No. 36.-report of Col. Alvin P. Hovey, Twenty-fourth Indiana Infantry.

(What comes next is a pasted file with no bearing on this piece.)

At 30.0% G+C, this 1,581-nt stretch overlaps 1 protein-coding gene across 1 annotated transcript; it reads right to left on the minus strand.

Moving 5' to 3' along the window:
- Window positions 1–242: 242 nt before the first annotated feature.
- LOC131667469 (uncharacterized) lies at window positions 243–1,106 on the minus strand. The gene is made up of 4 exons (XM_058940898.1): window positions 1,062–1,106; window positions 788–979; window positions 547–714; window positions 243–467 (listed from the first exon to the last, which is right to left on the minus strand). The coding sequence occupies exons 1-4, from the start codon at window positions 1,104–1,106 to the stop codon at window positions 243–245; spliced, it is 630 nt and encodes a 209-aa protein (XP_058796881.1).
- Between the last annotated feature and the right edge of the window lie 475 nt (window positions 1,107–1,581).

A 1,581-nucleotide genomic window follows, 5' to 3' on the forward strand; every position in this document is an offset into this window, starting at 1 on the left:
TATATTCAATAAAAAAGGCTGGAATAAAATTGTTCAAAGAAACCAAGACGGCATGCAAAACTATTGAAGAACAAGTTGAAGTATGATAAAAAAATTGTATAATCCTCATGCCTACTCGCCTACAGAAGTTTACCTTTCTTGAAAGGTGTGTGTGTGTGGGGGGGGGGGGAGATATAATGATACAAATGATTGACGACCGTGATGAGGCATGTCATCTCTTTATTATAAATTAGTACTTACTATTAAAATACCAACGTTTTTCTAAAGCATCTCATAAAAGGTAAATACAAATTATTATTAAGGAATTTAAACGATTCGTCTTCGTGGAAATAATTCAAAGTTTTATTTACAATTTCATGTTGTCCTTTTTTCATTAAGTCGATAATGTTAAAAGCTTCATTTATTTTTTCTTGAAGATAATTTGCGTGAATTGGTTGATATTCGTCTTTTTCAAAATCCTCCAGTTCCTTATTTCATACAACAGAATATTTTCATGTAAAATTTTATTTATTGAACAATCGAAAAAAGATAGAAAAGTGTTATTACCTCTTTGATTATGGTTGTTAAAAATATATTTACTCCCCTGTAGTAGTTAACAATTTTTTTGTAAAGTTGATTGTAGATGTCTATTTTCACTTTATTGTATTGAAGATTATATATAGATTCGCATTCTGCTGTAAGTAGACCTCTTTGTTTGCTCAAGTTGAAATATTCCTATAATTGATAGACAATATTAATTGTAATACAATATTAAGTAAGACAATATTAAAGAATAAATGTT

camp First Brigade, Third Div., Dept. Of Miss., Battle-field, near Pittsburg Landing, Tenn., April 8, 1862.Sir: On Sunday, the 6th instant, my regiment, in connection with the First Brigade of the Third Division, was ordered to march from Crump's Landing, Tenn., to the field of action at this place. We arrived a little after sundown, while the musketry was still ringing and cannon roaring, with my regiment on the extreme right and in front. Before arriving we had been informed that the enemy occupied the right of the road in force. Under the directions of Colonel Smith, commanding the brigade, skirmishers were thrown out, and my regiment rapidly marched forward and formed in line of battle before some tents, supposed to be occupied by the enemy. On being challenged, however, they proved to be Birge's Sharpshooters, and we were received with cheers instead of bullets. Here the whole brigade bivouacked for the night, sleeping on their arms, under one of the most severe rains of the season. About 5.30 o'clock on Monday morning, the 7th instant, the battle  open d on our left by forces supposed to be under command of General Buell. Our brigade was immediately formed in line of battle, my regiment upon the extreme left, in an open field, and marched rapidly on what I supposed to be the center of the enemy. About 6.30 o'clock a. m. we threw out skirmishers in advance, and received the first fire of the enemy. From this point we passed through a small woodland ravine into an open field, and at a double-quick rushed rapidly forward to a slight depression, where our men were halted to support one of our batteries, which was playing with deadly effect upon one of the rebel batteries. At this point we again threw out skirmishers, who fired with terrible effect upon the officers and men who were manning the rebel batteries. The enemy being again driven back, our brigade was thrown in advance of our artillery into a narrow skirt of woods between two fields. Here we were halted a short time, and the shell and shot of our battery and the battery of the enemy rained thick and fast above and around us. Again the enemy slowly retired in order, and we were pressed rapidly through another field, halted, threw out skirmishers, and a stubborn conflict ensued. About 11 o'clock a. m. three gallant officers of my regimentLieutenant-Colonel Gerber, Captain McGuffin, and Lieutenant Southwick-fell. Captain Spicely, Captain Bolton, Lieutenant Smith, Lieutenant Butler, and several non-commissioned officers and privates were wounded. Our skirmishers and battery again forced the rebel forces back, and our brigade followed rapidly into the woods, and a terrible conflict of musketry ensued, which continued for several hours, the enemy contesting every inch, but retiring before us. During the day every company of my regiment was deployed as skirmishers and did good service. They were generally under the superintendence of Captain Spicely, who acted as major until the fall of Lieutenant-Colonel Gerber. From that time Captain Spicely acted as lieutenant-colonel and Adjutant Barter as major of the regiment. I cannot speak too highly of their effective services on that occasion. They were cool, brave, and determined, and had the full confidence of the men. Captain Spicely, though wounded and stunned by a ball on the.temple, continued on the field the whole day and performed the full duties of a true soldier. I say, with a pride I cannot conceal, that the Twenty-fourth never faltered nor gave back one inch from the first charge in the morning until the enemy gave way in the evening. In an exposed condition in the open field, over hill, valley, and woodland for more than 3 miles, assailed by every missile known in modern war, their march was onward, with loud cheers and full confidence in victory. The conduct of my officers and men meets with my unqualified approbation. I herewith transmit a list of the killed and wounded of my regiment.1 Permit me, through you, to tender to Col. Morgan L. Smith my thanks for the cool, brave, determined, and effective manner in which he managed our brigade during that glorious and trying day. I am, sir, most respectfully, your obedient servant,